Well I don't have to I am retired. Love this song, it is ironic and funny. It came out 20 years ago but it has kept its freshness.
I have also finished reading two other books and started on two others.
I finished the book by Prof. Donald Savoie, Whatever happened to the Music Teacher which tells the tale of how our democracy in Canada has been transformed since 1970 and is now a one man rule with the veneer of Democracy and free elections. Savoie is a well know University Professor and he has written extensively on government operations, Cabinet, the machinery of government and its transformation from the era of Policy driven and Cabinet consensus to a one man show and the continuous measurement of processes. The problem for me is that I saw this happening during my career and know well how things have gone off the rails. Unfortunately the public is so apathetic and so not interested in what is going on that it is quite possible to rule without opposition as our current Prime Minister is doing. Savoie advocates a return to policy initiatives and abandoning the Private Sector approach as ineffective for government operations and also stopping the continues process measurement which is useless and wasteful. It is difficult to do this many politician including the Harper government believe in the miraculous solutions of the private sector in all things governmental.
The other book is a bit of a piece of fluff, not so much a book as a conversation with an elderly aunt.
In this case its Margaret Rhodes, cousin to Her Majesty Queen Elizabeth II. The book The Final Curtsey tells in very general lines, the story of her life, but it is very general and not much details are offered. She speaks mostly of her aunt Queen Elizabeth, The Queen Mother who was the sister of her mother. She spent her life going from one great house to another, the war years shuffling from Buckingham Palace to Windsor Castle and being a lady in waiting or a lady of the bedchamber to her aunt. There are few passages which are interesting if only as a curiosity, per example she tells us about the day the Queen Mother died and what happened. She died in the late afternoon and Margaret Rhodes was asked by her cousin Queen Elizabeth to come to dinner that night, en famille, at Windsor Castle. The next morning she returned to the house of the Queen Mother and found that the body had been left overnight in her death bed, so a full 12 hours passed before she was taken away by the undertakers. She was also the one to go to Windsor Registry Office to register the death of the Queen Mother. Though you would think the Royals are above such things, not in Britain apparently. The registrar asked Rhodes what was the occupation of the Queen Mother's husband, the question is on the form to be filled out. Taken aback by the question, she hesitated and finally said he was the King.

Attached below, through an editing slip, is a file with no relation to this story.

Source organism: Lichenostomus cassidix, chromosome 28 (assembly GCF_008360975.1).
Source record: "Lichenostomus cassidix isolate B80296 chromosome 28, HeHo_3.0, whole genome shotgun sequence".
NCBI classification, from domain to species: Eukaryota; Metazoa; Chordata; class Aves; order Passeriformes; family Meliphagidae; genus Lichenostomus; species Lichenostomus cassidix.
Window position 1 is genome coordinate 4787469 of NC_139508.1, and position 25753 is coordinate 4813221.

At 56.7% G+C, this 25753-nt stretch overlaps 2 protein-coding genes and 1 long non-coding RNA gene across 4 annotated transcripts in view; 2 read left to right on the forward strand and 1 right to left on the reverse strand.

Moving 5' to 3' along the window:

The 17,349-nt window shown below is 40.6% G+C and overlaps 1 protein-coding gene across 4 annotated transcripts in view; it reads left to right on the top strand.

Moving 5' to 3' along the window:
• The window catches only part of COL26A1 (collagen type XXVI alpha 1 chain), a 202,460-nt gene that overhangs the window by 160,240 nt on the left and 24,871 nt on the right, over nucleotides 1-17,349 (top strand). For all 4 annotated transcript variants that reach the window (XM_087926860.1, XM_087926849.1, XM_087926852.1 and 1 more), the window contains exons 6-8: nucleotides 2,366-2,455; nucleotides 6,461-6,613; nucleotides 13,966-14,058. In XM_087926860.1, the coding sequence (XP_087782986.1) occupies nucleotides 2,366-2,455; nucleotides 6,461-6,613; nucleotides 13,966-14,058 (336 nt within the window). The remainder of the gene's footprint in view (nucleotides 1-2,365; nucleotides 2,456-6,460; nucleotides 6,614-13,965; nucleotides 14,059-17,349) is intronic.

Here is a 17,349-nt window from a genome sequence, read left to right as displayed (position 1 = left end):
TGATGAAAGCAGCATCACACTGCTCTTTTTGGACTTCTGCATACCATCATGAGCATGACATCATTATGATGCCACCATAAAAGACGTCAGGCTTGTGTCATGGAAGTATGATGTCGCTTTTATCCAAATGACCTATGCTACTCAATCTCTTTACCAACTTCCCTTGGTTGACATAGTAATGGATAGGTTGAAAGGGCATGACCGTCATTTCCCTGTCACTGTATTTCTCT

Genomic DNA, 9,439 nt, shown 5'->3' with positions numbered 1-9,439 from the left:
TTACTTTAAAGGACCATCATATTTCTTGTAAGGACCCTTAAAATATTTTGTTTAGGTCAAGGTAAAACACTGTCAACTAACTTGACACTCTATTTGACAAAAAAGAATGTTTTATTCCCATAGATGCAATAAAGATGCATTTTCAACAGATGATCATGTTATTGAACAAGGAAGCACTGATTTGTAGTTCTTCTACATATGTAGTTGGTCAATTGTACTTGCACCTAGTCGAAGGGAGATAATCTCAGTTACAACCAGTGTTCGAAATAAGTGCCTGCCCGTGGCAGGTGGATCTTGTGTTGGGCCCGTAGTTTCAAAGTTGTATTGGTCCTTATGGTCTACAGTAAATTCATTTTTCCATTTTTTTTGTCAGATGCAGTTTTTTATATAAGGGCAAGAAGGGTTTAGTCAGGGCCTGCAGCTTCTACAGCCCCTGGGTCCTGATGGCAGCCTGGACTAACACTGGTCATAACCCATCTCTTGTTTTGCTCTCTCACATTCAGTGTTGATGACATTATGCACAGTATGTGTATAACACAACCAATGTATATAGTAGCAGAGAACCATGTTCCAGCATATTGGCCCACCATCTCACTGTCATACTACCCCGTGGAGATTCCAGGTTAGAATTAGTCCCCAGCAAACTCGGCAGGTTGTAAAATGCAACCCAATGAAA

Her husband Dennys did not appear to work much and it is not clear from what income they lived on. But since they were always with the Royals, they were sort of taken care of. The book of Mary Lady Soames, who is the daughter of Winston Churchill was far more interesting and more in depth, though it also had its moments of vapidity.
It seems that her life was that of an observer not that of an actor, always witnessing never doing much.
She is now 88 years old and lives in a ''grace and favour'' house on the grounds of Windsor Castle.
You come away thinking that Rhodes is not going to say anything nasty or revealing about her cousin the Queen or the Royal Family which is her family and her bread and butter.
I am now reading slowly the book on Prokofiev by David Nice and the book on Machiavelli by Niccolo Capponi, a descendant of the author of The Prince.
I also want to start reading the book of Gore Vidal, The City and the Pillar, sort of summer reading type of book.